There is also the tactical puzzle piece of the conundrum. Many editions have been built around the idea of PCs working in tandem to synergize their abilities and solve the tactical challenge before them. In 5E its always an option, but entirely unnecessary. A group wont last in PF2 unless they engage the tactical piece in most encounters; certainly any at the severe/extreme level.
Other games have Big Darn Heroes too. Pathfinder 2e, D&D 4e, Gamma World, etc., all have some very over-the-top moments. But I don't think any of them are so easy that winning is a foregone conclusion. Or at least the feeling is that during desperate times, the "big guns" have to come out. 5e feels too much like "copy and paste" with every battle.
I think the default challenge of 5E is easy/normal were in other games, like PF2, its normal/hard. I tier the difficulty because I think there are some things a GM can do to make a games default difficulty edge upwards. Speaking again to the above, I think BA pushes favor in the players direction, but PF2 leveling system pushes it away.
More narrative systems (like Dungeon World) are fine because they aren't designed to be long campaigns that last for months/years. 5e just doesn't have enough interesting things in it to sustain diverse sessions. IMO, at least.
This is an area I find is up to perspective and taste. I dont think anything about 5E stops it from being interesting long term, and narrative games certainly can be designed for the long haul. I could, for instance, play a 3E E6 game for years as long as the GM keeps the narrative engaging, the stakes interesting, and the challenges appropriate. I also love Traveller a game thats progression is much much flatter than D&D, but can keep me engaged for the long haul.
I could get that - but the amount of resources spent in fights is so low that it requires so many fights to get down where the attrition matters. And in that case, you're still looking at a long grind - but instead of it being one epic fight, it's spread across a half dozen (or more) piddly fights. And most of the adventures aren't set up that way. And most of my sessions aren't set up that way - when we have around 4 hours to play, I don't want to cram it full of mostly trivial combats to cut out time for roleplaying, exploration, etc.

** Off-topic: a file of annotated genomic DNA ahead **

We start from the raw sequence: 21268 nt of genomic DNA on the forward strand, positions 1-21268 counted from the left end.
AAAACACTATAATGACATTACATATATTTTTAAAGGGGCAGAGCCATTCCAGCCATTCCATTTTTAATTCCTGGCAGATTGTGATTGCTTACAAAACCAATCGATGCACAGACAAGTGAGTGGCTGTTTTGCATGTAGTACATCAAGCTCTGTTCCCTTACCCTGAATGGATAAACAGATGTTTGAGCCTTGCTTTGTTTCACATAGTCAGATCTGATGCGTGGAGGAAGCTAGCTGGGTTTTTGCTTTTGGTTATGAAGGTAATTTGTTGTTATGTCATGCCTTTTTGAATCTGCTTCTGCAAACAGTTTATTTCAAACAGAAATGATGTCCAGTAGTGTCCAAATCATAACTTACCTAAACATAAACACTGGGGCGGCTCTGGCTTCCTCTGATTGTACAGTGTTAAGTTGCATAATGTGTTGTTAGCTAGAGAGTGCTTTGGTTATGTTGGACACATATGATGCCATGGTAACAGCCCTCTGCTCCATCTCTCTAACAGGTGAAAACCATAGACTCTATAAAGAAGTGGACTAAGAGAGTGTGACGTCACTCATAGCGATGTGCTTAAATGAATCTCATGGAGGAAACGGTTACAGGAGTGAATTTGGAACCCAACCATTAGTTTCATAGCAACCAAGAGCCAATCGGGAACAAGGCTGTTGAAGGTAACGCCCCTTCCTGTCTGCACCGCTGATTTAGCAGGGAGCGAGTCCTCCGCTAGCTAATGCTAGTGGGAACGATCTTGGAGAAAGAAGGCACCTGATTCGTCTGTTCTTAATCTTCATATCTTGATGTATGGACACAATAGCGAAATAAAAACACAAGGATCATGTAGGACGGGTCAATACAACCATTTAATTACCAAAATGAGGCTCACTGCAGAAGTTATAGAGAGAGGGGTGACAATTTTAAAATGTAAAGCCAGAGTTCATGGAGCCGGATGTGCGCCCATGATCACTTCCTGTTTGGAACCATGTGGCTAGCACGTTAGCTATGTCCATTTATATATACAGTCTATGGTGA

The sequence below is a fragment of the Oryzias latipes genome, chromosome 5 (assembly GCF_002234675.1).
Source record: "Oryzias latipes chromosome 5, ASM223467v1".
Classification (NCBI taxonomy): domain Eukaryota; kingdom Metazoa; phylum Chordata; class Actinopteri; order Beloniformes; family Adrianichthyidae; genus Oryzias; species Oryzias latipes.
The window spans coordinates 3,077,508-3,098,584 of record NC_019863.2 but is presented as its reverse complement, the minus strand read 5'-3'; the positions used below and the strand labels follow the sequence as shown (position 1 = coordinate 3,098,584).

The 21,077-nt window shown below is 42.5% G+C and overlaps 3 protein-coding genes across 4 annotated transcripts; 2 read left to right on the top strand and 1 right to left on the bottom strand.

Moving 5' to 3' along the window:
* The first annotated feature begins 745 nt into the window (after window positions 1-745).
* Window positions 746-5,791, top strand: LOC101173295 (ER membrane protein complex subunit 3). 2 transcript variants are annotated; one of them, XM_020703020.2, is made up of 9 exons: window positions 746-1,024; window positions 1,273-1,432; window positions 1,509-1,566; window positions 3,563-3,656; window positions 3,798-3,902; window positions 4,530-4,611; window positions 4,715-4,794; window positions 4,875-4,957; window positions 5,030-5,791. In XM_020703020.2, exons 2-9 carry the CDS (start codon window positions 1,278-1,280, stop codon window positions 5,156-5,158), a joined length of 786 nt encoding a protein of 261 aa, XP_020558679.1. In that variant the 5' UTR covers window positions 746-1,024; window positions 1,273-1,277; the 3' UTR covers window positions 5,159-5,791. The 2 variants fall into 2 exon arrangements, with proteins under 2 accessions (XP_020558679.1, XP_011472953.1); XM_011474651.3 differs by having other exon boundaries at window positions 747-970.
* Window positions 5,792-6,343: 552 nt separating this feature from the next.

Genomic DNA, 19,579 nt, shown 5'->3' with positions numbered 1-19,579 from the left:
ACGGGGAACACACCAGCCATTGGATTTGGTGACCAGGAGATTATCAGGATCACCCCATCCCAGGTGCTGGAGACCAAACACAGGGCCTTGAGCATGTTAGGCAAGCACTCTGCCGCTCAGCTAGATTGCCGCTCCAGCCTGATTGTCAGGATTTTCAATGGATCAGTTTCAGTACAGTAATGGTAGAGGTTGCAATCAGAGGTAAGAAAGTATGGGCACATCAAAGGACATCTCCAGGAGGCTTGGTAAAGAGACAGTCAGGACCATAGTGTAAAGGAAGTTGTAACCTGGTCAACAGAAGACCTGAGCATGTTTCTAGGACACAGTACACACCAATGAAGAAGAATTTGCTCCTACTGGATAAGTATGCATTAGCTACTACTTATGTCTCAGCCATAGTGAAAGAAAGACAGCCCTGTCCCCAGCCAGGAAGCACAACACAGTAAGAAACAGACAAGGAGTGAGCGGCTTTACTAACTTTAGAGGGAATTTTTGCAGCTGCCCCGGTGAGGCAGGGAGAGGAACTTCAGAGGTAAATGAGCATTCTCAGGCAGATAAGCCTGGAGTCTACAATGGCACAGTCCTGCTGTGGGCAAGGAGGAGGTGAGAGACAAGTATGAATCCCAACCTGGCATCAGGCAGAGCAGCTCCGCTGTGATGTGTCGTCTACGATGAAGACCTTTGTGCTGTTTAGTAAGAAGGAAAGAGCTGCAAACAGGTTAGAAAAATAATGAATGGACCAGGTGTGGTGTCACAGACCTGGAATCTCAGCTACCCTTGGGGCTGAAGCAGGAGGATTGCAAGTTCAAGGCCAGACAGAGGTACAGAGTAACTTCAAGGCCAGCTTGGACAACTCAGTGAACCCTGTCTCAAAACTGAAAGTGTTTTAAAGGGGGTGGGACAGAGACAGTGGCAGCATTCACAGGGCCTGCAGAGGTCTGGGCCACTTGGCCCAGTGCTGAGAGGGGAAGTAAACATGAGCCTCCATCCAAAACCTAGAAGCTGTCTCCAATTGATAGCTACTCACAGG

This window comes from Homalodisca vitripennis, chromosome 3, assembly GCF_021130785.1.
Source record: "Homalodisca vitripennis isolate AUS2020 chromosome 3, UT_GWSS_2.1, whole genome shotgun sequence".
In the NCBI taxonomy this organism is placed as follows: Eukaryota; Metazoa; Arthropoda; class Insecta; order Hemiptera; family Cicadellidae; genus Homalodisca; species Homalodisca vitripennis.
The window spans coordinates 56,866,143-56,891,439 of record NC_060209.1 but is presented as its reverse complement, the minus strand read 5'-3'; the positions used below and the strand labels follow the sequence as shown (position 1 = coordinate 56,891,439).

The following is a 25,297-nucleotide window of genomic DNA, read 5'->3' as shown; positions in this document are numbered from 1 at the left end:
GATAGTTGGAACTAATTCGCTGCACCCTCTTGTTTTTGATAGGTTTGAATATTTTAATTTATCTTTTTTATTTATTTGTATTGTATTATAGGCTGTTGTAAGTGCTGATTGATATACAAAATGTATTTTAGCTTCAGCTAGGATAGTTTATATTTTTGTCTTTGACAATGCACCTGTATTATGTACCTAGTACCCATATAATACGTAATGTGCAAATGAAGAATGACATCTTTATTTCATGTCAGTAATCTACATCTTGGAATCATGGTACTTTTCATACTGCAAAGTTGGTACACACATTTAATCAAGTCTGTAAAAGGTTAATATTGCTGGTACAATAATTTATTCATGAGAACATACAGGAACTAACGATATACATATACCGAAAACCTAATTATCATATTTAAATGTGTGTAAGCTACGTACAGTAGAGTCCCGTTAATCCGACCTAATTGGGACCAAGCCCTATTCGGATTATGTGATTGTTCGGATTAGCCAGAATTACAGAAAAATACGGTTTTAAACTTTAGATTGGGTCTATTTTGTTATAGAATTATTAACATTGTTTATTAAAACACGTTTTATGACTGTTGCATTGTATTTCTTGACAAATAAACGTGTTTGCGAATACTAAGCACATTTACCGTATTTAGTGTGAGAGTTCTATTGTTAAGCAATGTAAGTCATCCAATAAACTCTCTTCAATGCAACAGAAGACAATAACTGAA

On this we are in agreement. The 6-8 encounters a day expectation is bananas. I think this is a byproduct of mixing long and short rest mechanics. More likely due to the mix of classes who rely heavily on one or the other. I have long believed the game should either be focused on the adventuring day and resource attrition (long rest), or focused on being encounter based (short rest). Mixing the two has not yielded good result, IME. YMMV.
 

It is very much like the 4e minion, that's my point.
It's a version that's been scuffed, yes
I value your opinion; however, it is just your opinion. Have you used one of these in an a game? I have, and they are lot of fun. It works for me.
I've literally looked at that wall of text for the inventions and point blank refused to use it. And that's the problem. The kobold inventor isn't something you can sue on the fly.
Listen, I like 4e monsters. I have my issues with them and made a lot of custom 4e monsters in my day. I can even agree that 4e monsters are probably, overall, the high water mark for D&D monster mechanics. However, I just don't think the difference is a large as people make it out to be, that is my point. I will also say that I think, in general, the 5e legendary monsters are better and more interesting in actually play than 4e solos. To me that is important - I like solo monsters and 5e versions are just better IMO. At the very least they play better at our table.
The two best sources of solo monsters in D&D have, I agree, been 5e Solos with legendary and lair actions as the most evocative and MV era solos and 4e MV era solos which are the most kinaesthetic.

However where 5e monster design fails as against 4e is on two counts I consider serious. The first is un-necessary cross-referencing. If my PCs go somewhere I haven't prepared but know what's there I can turn to a relevant monster and know how to run them on a simple scan through with a few seconds notice. This is partly the more compact statblocks but more importantly that a lot of the interesting and powerful things are references to other things, whether spells, other monsters, lair actions, or something else (and 5e is badly indexed). A properly prepped 5e monster can be pretty good but the prep work is unnecessarily high (although far lower than 3.X) and higher than most games I run, although far lower than most 80s or 90s games. MMotM is far better than Volo's this way - but a still well behind 4e. The second is that there's often a whole lot less ability to use the game world and the monster design for counterplay; there's not much point forcing archers or casters into melee other than for focus fire. The 4e brute/soldier, artillery, and lurker (and "type 2 skirmisher" with things like Sneak Attack; most 5e humanoids are "type 1 skirmishers", equally adept in melee and at range) designations almost forced this.